off camera, like the first car in the world.
I look up, the thumbprint
thickened and diffused since I looked
and shot out streaks. In fact the
upturned bowl of perceivable sky
was full of thin cloud, now
dawned upon, and each is like dreams,
though they are the most minimal dreams,
aloft on the sky
through trapping a share
warmer than outside air
and therefore lighter. They are yesterday’s
today’s are thicker, starting to rise,
among them noon’s among them
from Mustard Tart As Lemon (Red Squirrel Press, 2011).
Order Mustard Tart As Lemon.
Read a review of Mustard Tart As Lemon.
Read Tony Williams’s review of Mustard Tart As Lemon and Phone in the Roll here.
Read more about Ira here.
Mark Waldron’s first book, The Brand New Dark was published by Salt Publishing in 2008. His work appears in Identity Parade, New British and Irish Poets published by Bloodaxe in 2010. He lives in east London with his wife and son.
“The Itchy Sea (Salt Publishing, 2011) is an extraordinarily vivid collection of poems which are, above all, entertaining. The poems each have a kind of freshness and cut-through that will hold the reader’s attention in a world that’s full of dazzling distractions. They are a protest against the well-founded idea that poetry has to be dull. Their concerns are sex, death, the soul and a chocolate car. Beneath their shiny surfaces they are an intense but carefree therapy session for all our infantile ids.”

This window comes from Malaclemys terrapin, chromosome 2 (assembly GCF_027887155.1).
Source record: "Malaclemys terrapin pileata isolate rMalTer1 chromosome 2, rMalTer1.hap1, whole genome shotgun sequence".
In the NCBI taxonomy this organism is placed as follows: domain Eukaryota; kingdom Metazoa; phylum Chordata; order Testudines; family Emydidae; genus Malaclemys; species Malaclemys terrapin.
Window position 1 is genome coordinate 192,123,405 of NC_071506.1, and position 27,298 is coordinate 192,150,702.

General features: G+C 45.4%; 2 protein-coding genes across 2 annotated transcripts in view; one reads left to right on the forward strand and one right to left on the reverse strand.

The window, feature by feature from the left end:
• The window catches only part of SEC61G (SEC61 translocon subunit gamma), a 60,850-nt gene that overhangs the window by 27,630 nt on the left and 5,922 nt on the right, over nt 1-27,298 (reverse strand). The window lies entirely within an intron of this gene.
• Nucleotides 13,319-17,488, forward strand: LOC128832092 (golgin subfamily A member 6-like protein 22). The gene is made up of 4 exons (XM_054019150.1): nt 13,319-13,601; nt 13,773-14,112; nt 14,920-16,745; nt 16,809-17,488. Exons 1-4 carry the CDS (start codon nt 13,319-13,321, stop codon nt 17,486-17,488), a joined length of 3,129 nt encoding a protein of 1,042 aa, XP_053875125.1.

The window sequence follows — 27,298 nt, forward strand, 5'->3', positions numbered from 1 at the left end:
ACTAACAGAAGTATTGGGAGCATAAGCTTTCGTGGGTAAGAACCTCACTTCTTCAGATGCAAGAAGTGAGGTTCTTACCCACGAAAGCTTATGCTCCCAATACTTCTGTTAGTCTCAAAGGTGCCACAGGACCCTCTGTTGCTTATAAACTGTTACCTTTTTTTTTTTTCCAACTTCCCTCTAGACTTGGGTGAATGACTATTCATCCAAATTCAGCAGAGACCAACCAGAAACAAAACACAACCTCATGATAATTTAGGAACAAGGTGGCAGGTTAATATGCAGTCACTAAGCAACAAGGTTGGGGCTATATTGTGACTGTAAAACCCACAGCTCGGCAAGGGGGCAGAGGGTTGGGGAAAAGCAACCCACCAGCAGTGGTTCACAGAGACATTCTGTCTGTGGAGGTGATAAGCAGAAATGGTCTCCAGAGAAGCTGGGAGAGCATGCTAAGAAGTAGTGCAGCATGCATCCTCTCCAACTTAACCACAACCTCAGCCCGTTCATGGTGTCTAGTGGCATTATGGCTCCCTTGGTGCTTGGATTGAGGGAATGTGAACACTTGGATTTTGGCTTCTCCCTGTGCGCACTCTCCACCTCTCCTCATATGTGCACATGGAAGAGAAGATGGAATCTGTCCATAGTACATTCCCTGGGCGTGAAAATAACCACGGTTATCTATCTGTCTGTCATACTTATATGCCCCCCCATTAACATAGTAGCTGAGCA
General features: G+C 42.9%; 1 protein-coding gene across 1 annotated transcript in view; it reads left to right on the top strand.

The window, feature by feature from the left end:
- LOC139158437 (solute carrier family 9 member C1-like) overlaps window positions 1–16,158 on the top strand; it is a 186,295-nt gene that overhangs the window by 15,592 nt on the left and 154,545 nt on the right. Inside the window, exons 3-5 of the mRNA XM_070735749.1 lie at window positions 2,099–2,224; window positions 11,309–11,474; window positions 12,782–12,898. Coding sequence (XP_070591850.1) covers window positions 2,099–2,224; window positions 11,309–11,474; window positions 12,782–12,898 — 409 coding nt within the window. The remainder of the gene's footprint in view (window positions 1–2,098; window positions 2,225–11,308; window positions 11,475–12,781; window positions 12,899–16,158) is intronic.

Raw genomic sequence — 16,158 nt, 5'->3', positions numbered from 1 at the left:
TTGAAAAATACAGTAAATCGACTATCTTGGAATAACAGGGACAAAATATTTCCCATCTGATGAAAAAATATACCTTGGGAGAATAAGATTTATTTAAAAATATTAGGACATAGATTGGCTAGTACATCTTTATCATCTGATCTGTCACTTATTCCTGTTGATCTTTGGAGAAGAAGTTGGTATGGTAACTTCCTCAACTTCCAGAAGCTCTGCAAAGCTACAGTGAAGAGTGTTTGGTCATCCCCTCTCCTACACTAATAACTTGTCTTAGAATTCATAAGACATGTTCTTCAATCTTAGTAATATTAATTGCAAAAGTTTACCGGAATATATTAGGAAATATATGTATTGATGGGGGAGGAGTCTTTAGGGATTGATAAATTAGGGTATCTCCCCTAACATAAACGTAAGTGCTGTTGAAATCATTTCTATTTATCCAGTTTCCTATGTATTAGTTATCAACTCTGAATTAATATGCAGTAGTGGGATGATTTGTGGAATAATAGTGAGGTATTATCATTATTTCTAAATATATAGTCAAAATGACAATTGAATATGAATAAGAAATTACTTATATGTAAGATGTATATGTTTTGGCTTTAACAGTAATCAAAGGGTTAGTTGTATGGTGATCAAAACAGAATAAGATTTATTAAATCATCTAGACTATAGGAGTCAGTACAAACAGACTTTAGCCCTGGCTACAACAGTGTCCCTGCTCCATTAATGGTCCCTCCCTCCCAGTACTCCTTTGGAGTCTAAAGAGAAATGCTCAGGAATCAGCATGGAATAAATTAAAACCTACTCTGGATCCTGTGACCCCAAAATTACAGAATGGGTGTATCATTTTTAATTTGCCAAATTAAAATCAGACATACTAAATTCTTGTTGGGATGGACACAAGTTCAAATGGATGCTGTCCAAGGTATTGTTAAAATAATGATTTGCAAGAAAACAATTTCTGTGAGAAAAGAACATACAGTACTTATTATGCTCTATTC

Were I to jump
or to fall, or were I pushed to my death
from a high window of an apartment block,
or from the edge of a cliff,
then, at the end of that fall, the ground will act
like a sieve, keeping my flesh and bones to itself,
as well as my clothing and any other belongings
which I may have about me,
such as my keys, coins and wristwatch,